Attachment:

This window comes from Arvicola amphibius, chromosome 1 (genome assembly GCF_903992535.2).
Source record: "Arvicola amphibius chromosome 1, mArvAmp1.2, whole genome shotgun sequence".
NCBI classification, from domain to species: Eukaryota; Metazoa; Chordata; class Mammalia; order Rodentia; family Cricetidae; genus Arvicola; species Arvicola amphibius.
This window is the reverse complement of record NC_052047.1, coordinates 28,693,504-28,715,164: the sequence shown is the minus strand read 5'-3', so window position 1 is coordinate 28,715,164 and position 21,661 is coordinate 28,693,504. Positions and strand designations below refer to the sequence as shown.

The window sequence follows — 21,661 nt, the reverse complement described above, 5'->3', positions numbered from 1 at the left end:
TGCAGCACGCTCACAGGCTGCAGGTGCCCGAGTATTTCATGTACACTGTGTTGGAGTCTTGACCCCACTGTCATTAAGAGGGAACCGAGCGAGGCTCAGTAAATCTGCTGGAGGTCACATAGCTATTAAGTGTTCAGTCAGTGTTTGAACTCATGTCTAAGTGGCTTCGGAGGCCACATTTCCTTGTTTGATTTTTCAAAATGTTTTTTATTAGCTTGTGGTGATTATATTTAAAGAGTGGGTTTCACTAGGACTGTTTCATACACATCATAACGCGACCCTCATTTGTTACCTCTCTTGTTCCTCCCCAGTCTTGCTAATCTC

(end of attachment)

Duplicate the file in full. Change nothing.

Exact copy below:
This window comes from Arvicola amphibius, chromosome 1 (genome assembly GCF_903992535.2).
Source record: "Arvicola amphibius chromosome 1, mArvAmp1.2, whole genome shotgun sequence".
NCBI classification, from domain to species: Eukaryota; Metazoa; Chordata; class Mammalia; order Rodentia; family Cricetidae; genus Arvicola; species Arvicola amphibius.
This window is the reverse complement of record NC_052047.1, coordinates 28,693,504-28,715,164: the sequence shown is the minus strand read 5'-3', so window position 1 is coordinate 28,715,164 and position 21,661 is coordinate 28,693,504. Positions and strand designations below refer to the sequence as shown.

The window sequence follows — 21,661 nt, the reverse complement described above, 5'->3', positions numbered from 1 at the left end:
TGCAGCACGCTCACAGGCTGCAGGTGCCCGAGTATTTCATGTACACTGTGTTGGAGTCTTGACCCCACTGTCATTAAGAGGGAACCGAGCGAGGCTCAGTAAATCTGCTGGAGGTCACATAGCTATTAAGTGTTCAGTCAGTGTTTGAACTCATGTCTAAGTGGCTTCGGAGGCCACATTTCCTTGTTTGATTTTTCAAAATGTTTTTTATTAGCTTGTGGTGATTATATTTAAAGAGTGGGTTTCACTAGGACTGTTTCATACACATCATAACGCGACCCTCATTTGTTACCTCTCTTGTTCCTCCCCAGTCTTGCTAATCTC